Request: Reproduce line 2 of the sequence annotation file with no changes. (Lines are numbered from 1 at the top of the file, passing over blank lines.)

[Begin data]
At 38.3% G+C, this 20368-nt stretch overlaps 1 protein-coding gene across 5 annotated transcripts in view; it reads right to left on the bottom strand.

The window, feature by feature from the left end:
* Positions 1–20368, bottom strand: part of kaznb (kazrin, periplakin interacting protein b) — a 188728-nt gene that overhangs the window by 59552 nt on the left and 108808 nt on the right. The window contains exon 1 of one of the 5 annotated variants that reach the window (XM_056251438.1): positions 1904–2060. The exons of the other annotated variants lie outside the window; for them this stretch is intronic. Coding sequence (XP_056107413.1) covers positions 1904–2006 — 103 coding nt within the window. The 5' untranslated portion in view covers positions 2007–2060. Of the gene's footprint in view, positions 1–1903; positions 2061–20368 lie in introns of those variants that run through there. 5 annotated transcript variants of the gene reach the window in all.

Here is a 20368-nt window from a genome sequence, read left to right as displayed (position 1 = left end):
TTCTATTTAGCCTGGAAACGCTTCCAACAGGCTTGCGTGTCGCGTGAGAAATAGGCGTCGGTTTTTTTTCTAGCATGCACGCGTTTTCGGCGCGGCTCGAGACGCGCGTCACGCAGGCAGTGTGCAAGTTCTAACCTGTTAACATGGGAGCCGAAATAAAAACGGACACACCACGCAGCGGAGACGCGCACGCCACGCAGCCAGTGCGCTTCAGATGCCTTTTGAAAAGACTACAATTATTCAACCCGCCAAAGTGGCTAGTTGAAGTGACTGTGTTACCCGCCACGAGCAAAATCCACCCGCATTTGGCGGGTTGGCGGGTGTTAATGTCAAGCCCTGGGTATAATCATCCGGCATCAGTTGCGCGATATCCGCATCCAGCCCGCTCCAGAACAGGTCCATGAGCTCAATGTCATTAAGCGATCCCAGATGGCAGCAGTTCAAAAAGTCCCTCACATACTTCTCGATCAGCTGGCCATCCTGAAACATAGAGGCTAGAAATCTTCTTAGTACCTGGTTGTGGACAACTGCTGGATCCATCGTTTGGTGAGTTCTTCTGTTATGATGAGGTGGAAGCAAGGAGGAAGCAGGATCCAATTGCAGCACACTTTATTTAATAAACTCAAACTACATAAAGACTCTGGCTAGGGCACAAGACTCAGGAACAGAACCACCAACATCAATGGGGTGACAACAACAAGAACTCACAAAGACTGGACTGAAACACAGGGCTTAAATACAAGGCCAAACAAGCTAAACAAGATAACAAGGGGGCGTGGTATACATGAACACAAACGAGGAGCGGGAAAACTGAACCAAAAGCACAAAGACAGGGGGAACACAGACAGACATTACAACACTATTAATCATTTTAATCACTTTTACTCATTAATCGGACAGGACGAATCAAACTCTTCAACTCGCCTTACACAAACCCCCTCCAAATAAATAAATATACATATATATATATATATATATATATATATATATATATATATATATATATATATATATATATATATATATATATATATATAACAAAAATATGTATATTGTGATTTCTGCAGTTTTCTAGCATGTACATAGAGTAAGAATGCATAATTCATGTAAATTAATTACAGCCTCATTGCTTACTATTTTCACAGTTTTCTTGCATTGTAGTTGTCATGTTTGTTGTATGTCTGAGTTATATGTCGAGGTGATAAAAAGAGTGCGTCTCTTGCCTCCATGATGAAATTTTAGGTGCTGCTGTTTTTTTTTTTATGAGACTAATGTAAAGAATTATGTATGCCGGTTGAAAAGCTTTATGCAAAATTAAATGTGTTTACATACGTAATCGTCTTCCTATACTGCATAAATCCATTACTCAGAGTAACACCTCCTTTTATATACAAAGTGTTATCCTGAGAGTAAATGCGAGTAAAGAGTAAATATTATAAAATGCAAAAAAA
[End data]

The window, feature by feature from the left end: